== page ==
“Programmers write programs in a form called source code. Source code must go through several steps before it becomes an executable program. The first step is to pass the source code through a compiler, which translates the high-level language instructions into object code. The linker combines modules and gives real values to all symbolic addresses, thereby producing machine code.”

So, if there’s a “compilation” process, there must be a tool to perform this work. Yes, there is one such thing and it is known by the name of a compiler, Now let us see what a compiler is exactly.

What is a compiler?

A compiler is a special program that processes statements written in a particular programming language and turns them into machine language or “code” that a computer’s processor uses. Typically, a programmer writes language statements in a language such as C, one line at a time using an editor. The file that is created contains what are called the source statements. The programmer then runs the appropriate language compiler, specifying the name of the file that contains the source statements.When executing (running), the compiler first parses (or analyzes) all of the language statements syntactically one after the other and then, in one or more successive stages or “passes”, builds the output code, making sure that statements that refer to other statements are referred to correctly in the final code. Traditionally, the output of the compilation has been called object code or sometimes an object module. The object code is machine code that the processor can execute one instruction at a time. Traditionally in some operating systems, an additional step was required after compilation — that of resolving the relative location of instructions and data when more than one object module was to be run at the same time and they cross-referred to each other’s instruction sequences or data. This process was sometimes called linkage editing and the output known as a load module.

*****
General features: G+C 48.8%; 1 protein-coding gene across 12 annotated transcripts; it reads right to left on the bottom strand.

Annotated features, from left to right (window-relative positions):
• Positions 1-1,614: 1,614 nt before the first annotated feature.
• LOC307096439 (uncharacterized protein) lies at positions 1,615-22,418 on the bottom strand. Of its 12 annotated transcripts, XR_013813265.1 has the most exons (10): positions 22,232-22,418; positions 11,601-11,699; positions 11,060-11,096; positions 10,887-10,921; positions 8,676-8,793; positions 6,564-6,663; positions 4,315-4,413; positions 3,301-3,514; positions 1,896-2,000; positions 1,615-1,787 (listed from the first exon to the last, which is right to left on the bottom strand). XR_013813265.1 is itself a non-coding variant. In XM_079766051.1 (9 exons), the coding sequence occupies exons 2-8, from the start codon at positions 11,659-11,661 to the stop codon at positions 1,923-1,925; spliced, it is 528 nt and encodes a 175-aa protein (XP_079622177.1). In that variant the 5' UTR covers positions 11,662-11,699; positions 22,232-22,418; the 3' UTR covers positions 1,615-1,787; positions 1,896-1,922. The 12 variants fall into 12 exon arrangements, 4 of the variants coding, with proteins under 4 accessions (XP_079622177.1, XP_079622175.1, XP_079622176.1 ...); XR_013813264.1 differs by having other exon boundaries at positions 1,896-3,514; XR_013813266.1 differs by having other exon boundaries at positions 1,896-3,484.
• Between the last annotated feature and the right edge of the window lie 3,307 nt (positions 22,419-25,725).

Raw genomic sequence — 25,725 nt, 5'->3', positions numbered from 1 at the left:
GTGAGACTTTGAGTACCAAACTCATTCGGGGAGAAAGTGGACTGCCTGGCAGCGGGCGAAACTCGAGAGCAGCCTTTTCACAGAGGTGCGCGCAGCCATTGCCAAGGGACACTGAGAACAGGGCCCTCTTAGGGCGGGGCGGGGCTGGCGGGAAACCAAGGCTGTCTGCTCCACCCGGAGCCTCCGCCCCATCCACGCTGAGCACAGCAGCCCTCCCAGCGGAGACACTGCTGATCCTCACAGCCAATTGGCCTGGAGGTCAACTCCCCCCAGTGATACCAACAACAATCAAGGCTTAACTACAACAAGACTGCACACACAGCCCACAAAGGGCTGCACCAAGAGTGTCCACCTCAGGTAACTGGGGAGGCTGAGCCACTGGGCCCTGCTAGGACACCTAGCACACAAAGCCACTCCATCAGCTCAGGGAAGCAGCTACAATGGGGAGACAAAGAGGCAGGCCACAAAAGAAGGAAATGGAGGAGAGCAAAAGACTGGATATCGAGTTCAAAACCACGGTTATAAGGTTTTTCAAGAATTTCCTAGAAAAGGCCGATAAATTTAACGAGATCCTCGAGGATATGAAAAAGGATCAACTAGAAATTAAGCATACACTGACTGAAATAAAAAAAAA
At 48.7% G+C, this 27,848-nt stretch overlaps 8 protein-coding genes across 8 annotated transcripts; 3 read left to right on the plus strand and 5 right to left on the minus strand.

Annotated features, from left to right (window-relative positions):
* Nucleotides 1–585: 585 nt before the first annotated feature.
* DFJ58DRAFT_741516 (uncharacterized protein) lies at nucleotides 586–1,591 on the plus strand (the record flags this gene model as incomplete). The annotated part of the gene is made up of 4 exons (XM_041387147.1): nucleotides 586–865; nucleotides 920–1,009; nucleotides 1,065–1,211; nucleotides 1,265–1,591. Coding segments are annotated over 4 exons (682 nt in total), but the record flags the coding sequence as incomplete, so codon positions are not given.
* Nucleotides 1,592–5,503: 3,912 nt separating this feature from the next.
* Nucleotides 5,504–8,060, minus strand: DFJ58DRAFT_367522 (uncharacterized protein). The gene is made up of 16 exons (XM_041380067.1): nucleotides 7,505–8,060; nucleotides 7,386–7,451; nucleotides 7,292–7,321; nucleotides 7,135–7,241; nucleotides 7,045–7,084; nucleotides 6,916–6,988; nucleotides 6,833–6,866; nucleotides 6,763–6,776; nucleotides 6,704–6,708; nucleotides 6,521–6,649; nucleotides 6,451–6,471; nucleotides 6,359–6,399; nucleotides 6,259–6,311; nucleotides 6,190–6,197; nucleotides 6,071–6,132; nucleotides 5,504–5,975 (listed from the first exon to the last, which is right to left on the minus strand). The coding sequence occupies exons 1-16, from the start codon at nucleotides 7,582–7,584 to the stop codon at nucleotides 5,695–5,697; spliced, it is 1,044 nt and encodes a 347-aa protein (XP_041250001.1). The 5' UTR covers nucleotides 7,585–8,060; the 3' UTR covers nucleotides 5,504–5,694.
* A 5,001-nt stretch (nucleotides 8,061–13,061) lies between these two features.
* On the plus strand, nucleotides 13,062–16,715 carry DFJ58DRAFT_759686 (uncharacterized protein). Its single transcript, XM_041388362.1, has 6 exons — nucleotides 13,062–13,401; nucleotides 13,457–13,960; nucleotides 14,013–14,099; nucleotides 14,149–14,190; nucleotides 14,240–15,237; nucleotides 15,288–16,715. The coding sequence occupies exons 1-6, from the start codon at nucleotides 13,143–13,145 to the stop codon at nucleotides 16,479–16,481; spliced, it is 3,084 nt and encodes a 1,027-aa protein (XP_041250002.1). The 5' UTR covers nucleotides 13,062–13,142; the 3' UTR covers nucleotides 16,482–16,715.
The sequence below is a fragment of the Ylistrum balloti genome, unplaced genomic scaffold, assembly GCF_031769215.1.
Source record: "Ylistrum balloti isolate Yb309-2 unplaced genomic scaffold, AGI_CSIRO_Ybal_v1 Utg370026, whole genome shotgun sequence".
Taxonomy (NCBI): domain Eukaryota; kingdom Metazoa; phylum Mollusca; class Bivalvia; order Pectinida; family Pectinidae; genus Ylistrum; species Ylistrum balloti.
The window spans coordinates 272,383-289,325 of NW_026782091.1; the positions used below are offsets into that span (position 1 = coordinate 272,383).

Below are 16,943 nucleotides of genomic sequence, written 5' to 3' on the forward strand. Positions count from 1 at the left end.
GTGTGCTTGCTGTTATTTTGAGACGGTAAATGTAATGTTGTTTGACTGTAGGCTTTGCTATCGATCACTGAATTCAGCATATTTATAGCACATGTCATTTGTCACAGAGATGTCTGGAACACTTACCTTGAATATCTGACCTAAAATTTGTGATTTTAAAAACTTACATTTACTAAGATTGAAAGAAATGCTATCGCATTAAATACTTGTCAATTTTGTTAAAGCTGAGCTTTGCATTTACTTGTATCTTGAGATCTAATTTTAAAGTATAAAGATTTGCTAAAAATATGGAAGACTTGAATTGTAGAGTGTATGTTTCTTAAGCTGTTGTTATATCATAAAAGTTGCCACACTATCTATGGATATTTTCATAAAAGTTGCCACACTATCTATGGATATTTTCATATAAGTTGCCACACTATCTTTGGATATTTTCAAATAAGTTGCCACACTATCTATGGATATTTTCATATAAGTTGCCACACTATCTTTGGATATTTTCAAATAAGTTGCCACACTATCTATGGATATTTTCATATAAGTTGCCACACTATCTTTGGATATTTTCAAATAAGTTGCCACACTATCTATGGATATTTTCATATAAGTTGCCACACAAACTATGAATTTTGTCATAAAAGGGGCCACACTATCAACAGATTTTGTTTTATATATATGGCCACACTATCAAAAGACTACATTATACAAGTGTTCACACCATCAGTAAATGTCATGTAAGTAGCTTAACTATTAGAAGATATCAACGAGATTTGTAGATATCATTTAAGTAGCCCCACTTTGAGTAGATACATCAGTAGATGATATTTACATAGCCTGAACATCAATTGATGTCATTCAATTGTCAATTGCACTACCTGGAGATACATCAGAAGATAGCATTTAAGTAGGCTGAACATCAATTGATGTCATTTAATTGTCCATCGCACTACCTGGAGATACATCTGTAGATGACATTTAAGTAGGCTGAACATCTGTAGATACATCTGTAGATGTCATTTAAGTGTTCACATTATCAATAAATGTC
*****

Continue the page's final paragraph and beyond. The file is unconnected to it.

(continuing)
The linker is what produces the final compilation output from the object files that the compiler produced. This output can be either a shared library or an executable. It links all the object files by replacing the references to undefined symbols with the correct addresses. Each of these symbols can be defined in other object files or in libraries. If they are defined in libraries other than the standard library, you need to tell the linker about them.